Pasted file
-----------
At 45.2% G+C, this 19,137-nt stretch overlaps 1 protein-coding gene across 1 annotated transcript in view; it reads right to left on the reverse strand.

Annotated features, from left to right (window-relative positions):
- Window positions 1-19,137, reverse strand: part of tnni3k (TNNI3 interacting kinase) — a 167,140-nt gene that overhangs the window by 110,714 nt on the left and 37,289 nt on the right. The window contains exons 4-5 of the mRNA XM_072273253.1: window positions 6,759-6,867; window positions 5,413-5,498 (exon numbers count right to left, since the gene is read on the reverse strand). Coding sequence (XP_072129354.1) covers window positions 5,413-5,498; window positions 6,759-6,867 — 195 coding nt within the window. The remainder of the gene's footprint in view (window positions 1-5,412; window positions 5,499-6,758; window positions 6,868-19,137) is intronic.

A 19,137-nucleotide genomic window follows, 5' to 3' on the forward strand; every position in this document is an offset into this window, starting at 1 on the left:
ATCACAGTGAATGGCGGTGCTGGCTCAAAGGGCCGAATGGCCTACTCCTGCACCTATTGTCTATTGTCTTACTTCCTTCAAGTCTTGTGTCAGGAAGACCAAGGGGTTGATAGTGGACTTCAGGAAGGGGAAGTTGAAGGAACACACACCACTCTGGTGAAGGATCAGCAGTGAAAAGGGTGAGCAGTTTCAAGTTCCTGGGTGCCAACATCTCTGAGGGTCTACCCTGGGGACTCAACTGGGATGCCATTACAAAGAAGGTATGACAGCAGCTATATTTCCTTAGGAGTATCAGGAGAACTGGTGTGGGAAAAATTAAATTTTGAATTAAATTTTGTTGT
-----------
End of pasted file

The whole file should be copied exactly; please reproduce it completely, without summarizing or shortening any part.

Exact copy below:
At 45.2% G+C, this 19,137-nt stretch overlaps 1 protein-coding gene across 1 annotated transcript in view; it reads right to left on the reverse strand.

Annotated features, from left to right (window-relative positions):
- Window positions 1-19,137, reverse strand: part of tnni3k (TNNI3 interacting kinase) — a 167,140-nt gene that overhangs the window by 110,714 nt on the left and 37,289 nt on the right. The window contains exons 4-5 of the mRNA XM_072273253.1: window positions 6,759-6,867; window positions 5,413-5,498 (exon numbers count right to left, since the gene is read on the reverse strand). Coding sequence (XP_072129354.1) covers window positions 5,413-5,498; window positions 6,759-6,867 — 195 coding nt within the window. The remainder of the gene's footprint in view (window positions 1-5,412; window positions 5,499-6,758; window positions 6,868-19,137) is intronic.

A 19,137-nucleotide genomic window follows, 5' to 3' on the forward strand; every position in this document is an offset into this window, starting at 1 on the left:
ATCACAGTGAATGGCGGTGCTGGCTCAAAGGGCCGAATGGCCTACTCCTGCACCTATTGTCTATTGTCTTACTTCCTTCAAGTCTTGTGTCAGGAAGACCAAGGGGTTGATAGTGGACTTCAGGAAGGGGAAGTTGAAGGAACACACACCACTCTGGTGAAGGATCAGCAGTGAAAAGGGTGAGCAGTTTCAAGTTCCTGGGTGCCAACATCTCTGAGGGTCTACCCTGGGGACTCAACTGGGATGCCATTACAAAGAAGGTATGACAGCAGCTATATTTCCTTAGGAGTATCAGGAGAACTGGTGTGGGAAAAATTAAATTTTGAATTAAATTTTGTTGT